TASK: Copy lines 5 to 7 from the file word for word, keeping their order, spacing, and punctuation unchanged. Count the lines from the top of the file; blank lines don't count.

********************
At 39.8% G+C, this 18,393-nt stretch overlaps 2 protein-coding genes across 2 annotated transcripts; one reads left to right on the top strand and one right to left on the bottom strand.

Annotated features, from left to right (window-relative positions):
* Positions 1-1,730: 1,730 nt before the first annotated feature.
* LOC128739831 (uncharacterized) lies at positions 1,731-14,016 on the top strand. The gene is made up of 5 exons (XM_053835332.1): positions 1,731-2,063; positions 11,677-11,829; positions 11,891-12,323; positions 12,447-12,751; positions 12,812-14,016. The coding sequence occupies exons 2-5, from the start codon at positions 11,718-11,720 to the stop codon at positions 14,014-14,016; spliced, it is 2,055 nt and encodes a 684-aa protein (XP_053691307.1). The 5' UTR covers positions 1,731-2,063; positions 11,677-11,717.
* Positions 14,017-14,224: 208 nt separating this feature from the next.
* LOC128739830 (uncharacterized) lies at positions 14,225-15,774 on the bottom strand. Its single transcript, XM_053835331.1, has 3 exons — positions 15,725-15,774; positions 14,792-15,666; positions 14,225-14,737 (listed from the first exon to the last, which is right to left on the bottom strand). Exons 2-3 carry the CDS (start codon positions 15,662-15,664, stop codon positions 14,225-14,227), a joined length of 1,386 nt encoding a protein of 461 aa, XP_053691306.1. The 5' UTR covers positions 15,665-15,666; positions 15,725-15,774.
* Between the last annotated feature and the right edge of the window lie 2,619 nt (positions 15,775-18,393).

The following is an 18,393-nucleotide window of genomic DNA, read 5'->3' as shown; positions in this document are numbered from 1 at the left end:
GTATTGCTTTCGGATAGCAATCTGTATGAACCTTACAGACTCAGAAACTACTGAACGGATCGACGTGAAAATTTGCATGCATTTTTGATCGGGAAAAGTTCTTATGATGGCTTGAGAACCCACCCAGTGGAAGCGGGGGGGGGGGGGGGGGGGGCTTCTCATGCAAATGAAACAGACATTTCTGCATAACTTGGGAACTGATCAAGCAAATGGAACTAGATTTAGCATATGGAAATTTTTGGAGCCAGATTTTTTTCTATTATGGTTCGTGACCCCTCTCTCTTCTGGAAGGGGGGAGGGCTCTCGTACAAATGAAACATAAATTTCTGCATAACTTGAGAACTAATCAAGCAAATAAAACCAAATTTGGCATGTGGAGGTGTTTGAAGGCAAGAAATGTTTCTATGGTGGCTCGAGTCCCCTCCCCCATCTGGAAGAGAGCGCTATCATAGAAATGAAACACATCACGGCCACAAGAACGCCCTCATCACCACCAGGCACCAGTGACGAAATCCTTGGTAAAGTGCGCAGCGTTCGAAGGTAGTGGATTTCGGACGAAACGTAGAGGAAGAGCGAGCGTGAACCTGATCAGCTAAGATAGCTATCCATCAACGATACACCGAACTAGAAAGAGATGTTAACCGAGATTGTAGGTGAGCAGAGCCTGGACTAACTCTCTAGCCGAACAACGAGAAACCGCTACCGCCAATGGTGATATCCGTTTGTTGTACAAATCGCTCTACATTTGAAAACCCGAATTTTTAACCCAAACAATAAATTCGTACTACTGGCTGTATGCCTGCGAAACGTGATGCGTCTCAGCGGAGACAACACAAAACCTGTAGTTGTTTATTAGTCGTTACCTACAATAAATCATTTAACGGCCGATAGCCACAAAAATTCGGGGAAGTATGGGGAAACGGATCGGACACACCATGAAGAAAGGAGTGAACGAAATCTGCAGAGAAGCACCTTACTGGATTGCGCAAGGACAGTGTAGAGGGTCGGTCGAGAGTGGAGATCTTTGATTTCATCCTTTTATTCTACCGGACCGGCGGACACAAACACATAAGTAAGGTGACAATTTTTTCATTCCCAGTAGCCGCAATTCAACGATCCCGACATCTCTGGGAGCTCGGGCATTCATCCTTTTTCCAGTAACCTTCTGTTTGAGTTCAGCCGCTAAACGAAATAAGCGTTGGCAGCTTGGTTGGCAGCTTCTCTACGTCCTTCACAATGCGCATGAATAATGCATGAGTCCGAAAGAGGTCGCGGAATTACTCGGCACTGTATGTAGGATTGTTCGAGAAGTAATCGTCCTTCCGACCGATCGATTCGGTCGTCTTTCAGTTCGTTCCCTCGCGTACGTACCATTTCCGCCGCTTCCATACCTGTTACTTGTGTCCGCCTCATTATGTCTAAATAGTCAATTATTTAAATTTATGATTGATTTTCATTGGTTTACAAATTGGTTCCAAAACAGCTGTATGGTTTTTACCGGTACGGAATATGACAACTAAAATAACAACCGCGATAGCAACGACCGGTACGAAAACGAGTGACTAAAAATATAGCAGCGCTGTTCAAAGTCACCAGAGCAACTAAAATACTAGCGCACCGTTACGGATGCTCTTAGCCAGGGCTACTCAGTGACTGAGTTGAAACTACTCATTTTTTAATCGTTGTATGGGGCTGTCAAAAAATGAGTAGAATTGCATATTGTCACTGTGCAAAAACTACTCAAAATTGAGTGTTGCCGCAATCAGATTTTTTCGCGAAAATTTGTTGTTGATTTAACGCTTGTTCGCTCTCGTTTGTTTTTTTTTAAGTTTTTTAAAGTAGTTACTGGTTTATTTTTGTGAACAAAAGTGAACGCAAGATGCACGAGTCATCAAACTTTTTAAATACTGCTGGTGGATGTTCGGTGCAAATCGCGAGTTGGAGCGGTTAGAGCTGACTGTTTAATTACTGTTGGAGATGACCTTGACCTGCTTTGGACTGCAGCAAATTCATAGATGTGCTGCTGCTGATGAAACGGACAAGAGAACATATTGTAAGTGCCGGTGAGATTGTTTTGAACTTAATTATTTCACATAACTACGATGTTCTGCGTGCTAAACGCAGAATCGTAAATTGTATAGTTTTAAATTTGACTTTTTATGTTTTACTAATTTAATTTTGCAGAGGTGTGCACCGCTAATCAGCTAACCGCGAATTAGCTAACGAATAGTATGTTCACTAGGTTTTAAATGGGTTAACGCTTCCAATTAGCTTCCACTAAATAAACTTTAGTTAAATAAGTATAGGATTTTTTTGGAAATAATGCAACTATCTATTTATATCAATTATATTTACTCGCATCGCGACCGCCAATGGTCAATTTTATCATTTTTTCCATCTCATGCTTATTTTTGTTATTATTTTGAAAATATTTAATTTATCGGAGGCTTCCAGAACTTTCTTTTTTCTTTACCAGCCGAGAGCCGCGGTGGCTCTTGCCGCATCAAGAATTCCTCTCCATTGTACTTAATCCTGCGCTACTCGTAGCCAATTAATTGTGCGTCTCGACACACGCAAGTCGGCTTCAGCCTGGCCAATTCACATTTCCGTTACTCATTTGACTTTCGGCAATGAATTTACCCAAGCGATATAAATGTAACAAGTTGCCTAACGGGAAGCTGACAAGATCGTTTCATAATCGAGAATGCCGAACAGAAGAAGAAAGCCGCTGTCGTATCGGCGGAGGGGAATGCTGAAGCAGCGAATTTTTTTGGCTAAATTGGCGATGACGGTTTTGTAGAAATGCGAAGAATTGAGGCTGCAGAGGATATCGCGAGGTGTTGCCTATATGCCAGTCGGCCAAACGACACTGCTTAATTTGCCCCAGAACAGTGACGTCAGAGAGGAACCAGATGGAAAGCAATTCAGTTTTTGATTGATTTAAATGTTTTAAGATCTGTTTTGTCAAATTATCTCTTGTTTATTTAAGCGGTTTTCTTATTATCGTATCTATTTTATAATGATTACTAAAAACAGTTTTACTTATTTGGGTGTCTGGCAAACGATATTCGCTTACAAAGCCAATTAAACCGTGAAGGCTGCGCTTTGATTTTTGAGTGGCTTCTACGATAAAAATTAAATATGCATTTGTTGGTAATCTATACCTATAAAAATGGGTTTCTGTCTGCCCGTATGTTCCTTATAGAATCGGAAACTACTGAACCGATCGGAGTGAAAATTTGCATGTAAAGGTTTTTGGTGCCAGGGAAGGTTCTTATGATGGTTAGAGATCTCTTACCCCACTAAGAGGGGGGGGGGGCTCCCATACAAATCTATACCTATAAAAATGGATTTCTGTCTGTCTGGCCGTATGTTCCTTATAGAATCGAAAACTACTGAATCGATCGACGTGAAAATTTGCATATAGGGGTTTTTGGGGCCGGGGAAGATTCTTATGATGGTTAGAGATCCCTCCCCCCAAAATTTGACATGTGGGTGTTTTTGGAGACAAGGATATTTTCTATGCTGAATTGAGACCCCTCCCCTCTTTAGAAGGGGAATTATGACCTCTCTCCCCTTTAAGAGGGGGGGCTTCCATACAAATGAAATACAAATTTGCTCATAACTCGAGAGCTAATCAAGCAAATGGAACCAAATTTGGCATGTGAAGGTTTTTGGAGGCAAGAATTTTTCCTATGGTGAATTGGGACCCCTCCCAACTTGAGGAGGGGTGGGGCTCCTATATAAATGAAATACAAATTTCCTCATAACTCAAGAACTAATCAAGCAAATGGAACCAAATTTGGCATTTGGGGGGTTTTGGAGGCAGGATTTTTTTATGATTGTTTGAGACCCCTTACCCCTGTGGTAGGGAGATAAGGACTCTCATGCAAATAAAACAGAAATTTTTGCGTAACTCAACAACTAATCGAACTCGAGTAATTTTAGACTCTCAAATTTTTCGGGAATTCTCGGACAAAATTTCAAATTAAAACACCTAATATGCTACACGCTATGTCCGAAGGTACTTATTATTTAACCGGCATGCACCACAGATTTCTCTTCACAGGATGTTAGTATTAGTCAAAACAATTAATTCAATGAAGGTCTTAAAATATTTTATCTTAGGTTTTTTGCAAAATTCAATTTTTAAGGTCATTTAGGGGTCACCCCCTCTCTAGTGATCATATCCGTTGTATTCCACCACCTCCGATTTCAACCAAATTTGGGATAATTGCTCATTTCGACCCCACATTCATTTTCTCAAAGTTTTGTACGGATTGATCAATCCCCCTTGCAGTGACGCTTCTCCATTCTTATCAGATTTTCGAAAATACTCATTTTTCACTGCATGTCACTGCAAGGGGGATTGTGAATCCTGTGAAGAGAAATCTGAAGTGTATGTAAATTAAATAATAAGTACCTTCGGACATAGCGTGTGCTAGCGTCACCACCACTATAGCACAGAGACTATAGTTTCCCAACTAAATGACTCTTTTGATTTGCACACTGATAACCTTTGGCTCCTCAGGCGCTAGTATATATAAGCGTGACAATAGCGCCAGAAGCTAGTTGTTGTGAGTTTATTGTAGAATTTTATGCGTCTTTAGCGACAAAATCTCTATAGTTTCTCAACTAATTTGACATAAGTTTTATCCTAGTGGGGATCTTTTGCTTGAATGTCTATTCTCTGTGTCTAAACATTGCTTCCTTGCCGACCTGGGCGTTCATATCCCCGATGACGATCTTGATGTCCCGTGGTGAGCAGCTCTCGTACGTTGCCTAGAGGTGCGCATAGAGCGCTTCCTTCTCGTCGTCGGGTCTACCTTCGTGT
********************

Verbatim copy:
* Positions 14,017-14,224: 208 nt separating this feature from the next.
* LOC128739830 (uncharacterized) lies at positions 14,225-15,774 on the bottom strand. Its single transcript, XM_053835331.1, has 3 exons — positions 15,725-15,774; positions 14,792-15,666; positions 14,225-14,737 (listed from the first exon to the last, which is right to left on the bottom strand). Exons 2-3 carry the CDS (start codon positions 15,662-15,664, stop codon positions 14,225-14,227), a joined length of 1,386 nt encoding a protein of 461 aa, XP_053691306.1. The 5' UTR covers positions 15,665-15,666; positions 15,725-15,774.
* Between the last annotated feature and the right edge of the window lie 2,619 nt (positions 15,775-18,393).